The weblog of Joshua Drescher

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The dark world of Thomas Kinkade.

August 30th, 2006 · No Comments · Art, Misc., Rants

I noticed that the FBI is apparently after Thomas Kinkade - the guy behind those pastel fairy tale hut paintings that you see all over the place. I always assumed he was like Bob Ross - really good at one, specific thing and able to churn out a ton of product at breakneck speed. Not an extraordinary talent, but not a bad guy either.

Apparently, Kinkade - who is beloved by evangelicals - is accused of playing off of his position as a religious icon to prey upon Christian investors as part of a complicated scheme aimed at devaluing his public company so he can buy it out at a deep discount. If it’s true, it’s certainly pretty bad, but not very interesting. A quick googling of Mr. Kinkade, however, reveals some pretty amusing stuff.

First, reading critical responses to Kinkade’s work is a hoot. The guy is - as near as I can tell - universally reviled by the entire critical community. A choice quote from essayist Joan Didion:

A Kinkade painting was typically rendered in slightly surreal pastels. It typically featured a cottage or a house of such insistent cosiness as to seem actually sinister, suggestive of a trap designed to attract Hansel and Gretel. Every window was lit, to lurid effect, as if the interior of the structure might be on fire.

Nevertheless, millions of Kinkade “paintings” (prints that are “highlighted” with small splotches of paint by so-called “master highlighters” that work in the hundreds of Kinkade galleries around the country) hang in American homes. This massive popularity has led to some fairly hilarious attempts to leverage the “Painter of Light” brand. Attempts like “Hiddenbrooke” - a planned community inspired and approved by Kinkade. It promises a “vision of simpler times” - and for prices starting at a mere $400,000 - offers a “neighborhood of extraordinary design and detail” with “cottage-style homes that are filled with warmth and personality” and “garden-style landscaping with meandering pathways, benches, water features and secret places.” Of course, when you get there, there are NO Kinkade-esque features to be seen. No waterfalls, no gardens bursting with flowers, no thatch roofs, not even smoke from a single chimney (it offers only gas fireplaces). The reason? Kinkade’s “simple vision” is cost-prohibitively expensive.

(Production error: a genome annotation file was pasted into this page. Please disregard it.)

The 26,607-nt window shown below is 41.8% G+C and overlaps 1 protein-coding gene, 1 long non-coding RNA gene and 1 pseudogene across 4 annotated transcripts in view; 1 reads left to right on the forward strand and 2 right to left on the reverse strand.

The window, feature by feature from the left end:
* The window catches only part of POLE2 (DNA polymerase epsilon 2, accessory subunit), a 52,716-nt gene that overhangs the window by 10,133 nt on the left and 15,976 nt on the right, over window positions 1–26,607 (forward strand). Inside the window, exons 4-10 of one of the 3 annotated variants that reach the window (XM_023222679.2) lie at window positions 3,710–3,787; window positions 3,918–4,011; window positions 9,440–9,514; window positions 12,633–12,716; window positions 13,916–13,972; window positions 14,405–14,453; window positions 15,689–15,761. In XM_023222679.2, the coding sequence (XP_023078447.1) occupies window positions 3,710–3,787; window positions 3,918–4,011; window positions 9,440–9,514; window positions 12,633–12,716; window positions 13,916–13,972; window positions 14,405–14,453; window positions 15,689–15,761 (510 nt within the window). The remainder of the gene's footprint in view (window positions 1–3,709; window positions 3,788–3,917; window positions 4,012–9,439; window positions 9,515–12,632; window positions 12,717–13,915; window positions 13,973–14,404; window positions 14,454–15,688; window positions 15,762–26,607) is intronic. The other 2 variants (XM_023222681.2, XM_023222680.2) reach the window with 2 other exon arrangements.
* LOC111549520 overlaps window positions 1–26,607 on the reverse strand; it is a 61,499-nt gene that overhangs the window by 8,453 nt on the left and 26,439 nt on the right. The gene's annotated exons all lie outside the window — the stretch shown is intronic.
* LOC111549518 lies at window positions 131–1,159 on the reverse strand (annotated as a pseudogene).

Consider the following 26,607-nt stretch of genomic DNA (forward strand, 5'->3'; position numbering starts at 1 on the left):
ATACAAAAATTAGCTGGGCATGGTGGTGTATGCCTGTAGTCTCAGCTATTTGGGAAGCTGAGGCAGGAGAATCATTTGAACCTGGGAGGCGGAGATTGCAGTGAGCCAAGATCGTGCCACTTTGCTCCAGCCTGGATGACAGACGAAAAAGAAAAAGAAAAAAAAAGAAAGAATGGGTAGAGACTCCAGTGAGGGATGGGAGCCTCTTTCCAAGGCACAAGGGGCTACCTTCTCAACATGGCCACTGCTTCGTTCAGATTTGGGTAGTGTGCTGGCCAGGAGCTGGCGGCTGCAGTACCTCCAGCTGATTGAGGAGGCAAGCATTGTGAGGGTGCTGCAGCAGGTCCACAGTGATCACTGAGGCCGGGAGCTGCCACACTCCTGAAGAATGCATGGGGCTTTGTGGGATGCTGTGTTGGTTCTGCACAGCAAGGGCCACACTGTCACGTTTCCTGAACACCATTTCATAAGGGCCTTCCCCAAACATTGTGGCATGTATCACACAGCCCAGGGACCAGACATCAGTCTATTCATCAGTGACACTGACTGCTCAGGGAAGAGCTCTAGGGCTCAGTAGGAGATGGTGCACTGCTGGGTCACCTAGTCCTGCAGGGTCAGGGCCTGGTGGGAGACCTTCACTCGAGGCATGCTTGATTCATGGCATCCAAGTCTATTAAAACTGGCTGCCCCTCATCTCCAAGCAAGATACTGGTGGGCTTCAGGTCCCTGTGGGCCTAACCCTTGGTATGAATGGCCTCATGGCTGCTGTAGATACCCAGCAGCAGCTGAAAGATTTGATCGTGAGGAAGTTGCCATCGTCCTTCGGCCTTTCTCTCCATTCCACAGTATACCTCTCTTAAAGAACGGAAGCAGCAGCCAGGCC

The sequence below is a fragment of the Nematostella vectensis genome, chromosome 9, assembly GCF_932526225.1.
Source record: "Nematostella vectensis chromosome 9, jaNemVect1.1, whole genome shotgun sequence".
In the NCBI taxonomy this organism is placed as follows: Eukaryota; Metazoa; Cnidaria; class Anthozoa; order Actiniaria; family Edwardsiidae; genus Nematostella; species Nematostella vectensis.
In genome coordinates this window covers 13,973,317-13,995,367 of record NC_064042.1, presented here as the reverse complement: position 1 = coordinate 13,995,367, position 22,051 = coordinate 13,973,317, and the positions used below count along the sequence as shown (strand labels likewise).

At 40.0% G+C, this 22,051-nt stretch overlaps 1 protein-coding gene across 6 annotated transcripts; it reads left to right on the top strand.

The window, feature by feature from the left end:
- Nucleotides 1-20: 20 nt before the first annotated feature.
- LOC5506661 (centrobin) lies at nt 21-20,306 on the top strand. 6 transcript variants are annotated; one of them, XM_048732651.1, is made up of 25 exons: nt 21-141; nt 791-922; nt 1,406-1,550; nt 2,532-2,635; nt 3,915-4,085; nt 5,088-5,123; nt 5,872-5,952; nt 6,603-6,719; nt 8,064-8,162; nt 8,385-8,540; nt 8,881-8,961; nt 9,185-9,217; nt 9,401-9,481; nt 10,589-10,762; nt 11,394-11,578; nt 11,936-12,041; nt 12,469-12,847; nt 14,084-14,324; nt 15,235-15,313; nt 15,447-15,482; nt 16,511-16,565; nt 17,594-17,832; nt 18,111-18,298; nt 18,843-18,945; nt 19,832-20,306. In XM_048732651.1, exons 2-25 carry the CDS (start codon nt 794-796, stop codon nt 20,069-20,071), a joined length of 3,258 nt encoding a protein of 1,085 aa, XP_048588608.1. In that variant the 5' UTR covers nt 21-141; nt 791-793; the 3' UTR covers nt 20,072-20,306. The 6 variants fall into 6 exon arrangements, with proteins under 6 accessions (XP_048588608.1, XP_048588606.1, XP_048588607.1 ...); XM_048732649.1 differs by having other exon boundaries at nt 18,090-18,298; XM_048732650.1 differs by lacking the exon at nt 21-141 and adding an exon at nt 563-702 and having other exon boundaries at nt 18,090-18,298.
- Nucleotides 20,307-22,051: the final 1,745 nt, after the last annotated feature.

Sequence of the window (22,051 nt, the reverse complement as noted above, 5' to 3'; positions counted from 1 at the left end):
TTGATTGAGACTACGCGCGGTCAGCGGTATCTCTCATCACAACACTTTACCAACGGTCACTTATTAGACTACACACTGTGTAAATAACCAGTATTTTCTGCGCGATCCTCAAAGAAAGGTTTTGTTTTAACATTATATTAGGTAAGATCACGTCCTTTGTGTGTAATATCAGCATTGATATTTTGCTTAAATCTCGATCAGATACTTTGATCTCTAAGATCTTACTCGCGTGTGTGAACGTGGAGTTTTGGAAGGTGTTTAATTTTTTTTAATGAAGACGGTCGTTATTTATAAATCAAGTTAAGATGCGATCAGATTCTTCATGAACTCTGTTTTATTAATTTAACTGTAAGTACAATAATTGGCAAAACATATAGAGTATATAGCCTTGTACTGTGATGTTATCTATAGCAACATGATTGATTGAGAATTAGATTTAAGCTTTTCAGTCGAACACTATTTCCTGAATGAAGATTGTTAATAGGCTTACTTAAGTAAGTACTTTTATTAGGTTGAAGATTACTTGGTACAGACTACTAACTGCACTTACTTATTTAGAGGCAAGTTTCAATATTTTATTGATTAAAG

Then, of course, we have the scandals.

On top of the shady business deals, sketchy real-estate schemes and assembly-line art production, you can also find accusations of sexual misconduct. And tales of his drunken harassment of Sigfried and Roy. And, of course, there’s his supposed love of public urination:

“And then there is Kinkade’s proclivity for “ritual territory marking,” as he called it, which allegedly manifested itself in the late 1990s outside the Disneyland Hotel in Anaheim.

“This one’s for you, Walt,” the artist quipped late one night as he urinated on a Winnie the Pooh figure, said Terry Sheppard, a former vice president for Kinkade’s company, in an interview.

So, I must say, I think I’m becoming a potential Kinkade fan here. His work takes on new meaning and resonance when you imagine each cozy town being populated exclusively by rabid fundamentalists and reactionary millionaires. And there - if you REALLY look close - is Kinkade himself. Painter of Light, Christian warrior - wandering the quaint avenues - drunk as a skunk, fondling every set of breasts that comes his way, ranting about cod pieces and relieving himself all over the cobblestone paths, the cottage walls and the covered bridges. As his urine mingles with the pale tones of a flawless pastel twilight, he claims this vision of the world as his sovereign territory. Its inhabitants continually opening the coffers to pay constant tribute to their tiny, pee-soaked god.


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